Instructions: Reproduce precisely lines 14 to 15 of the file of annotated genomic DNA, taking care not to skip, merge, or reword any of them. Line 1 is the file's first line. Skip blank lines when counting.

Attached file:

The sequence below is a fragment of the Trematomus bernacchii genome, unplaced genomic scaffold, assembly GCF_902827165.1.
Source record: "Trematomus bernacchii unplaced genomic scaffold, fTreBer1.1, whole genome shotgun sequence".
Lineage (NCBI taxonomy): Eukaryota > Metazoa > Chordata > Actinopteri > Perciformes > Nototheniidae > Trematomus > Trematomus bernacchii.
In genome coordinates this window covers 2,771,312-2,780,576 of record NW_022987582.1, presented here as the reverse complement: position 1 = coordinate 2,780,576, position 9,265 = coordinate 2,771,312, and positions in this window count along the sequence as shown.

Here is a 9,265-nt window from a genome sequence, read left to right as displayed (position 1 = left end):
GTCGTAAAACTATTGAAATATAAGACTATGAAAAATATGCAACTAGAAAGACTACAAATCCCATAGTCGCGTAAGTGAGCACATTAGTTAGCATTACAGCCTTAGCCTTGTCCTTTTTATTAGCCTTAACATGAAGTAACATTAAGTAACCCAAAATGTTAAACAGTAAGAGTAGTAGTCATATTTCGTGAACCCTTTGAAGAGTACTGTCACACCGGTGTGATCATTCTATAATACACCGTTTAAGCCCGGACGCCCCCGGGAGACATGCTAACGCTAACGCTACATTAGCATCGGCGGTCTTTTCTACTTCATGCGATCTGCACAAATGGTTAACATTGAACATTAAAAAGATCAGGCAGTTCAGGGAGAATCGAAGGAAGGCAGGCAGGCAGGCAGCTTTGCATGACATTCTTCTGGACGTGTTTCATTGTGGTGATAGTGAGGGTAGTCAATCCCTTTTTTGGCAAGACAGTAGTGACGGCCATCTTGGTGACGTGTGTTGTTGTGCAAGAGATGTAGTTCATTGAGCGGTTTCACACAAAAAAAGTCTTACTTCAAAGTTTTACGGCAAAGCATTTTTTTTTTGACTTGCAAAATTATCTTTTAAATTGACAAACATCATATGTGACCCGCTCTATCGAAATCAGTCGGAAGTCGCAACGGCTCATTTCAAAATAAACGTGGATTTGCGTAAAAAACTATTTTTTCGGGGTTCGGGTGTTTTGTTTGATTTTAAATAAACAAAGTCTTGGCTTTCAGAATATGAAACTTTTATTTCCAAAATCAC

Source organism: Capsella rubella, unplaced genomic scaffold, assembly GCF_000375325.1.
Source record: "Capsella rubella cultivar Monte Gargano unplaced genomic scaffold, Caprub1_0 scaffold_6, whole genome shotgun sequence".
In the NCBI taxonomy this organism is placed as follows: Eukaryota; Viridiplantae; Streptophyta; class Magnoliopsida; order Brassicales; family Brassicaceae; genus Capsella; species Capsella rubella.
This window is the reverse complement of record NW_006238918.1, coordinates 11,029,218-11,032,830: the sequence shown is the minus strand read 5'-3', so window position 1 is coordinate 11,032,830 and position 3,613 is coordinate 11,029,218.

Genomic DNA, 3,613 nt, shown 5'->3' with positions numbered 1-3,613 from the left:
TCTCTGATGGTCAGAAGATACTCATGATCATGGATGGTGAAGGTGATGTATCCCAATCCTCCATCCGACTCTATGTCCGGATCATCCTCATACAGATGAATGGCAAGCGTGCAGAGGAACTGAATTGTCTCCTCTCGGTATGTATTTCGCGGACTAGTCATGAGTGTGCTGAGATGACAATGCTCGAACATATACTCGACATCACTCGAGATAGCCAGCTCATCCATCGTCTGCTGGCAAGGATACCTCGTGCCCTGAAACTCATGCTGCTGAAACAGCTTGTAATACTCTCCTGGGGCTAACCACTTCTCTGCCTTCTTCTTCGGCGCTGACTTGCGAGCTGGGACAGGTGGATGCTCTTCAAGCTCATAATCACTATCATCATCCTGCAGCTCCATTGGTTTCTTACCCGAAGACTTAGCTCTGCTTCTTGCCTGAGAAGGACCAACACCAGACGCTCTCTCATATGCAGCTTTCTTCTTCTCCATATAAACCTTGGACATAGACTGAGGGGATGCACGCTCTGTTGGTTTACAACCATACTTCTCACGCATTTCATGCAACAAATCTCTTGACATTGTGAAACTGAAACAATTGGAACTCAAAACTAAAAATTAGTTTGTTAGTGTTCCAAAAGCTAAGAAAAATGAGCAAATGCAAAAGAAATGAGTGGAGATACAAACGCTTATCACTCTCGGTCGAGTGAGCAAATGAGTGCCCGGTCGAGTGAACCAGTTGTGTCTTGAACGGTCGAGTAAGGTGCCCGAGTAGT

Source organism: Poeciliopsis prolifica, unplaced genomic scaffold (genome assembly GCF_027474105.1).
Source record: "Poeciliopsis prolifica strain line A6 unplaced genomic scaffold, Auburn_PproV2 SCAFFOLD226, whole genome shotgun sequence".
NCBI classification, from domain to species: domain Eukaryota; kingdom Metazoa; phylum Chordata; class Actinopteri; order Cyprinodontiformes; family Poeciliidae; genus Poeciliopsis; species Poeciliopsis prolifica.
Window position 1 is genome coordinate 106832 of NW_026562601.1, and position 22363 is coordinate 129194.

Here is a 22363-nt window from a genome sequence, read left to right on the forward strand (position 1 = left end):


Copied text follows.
Source record: "Poeciliopsis prolifica strain line A6 unplaced genomic scaffold, Auburn_PproV2 SCAFFOLD226, whole genome shotgun sequence".
NCBI classification, from domain to species: domain Eukaryota; kingdom Metazoa; phylum Chordata; class Actinopteri; order Cyprinodontiformes; family Poeciliidae; genus Poeciliopsis; species Poeciliopsis prolifica.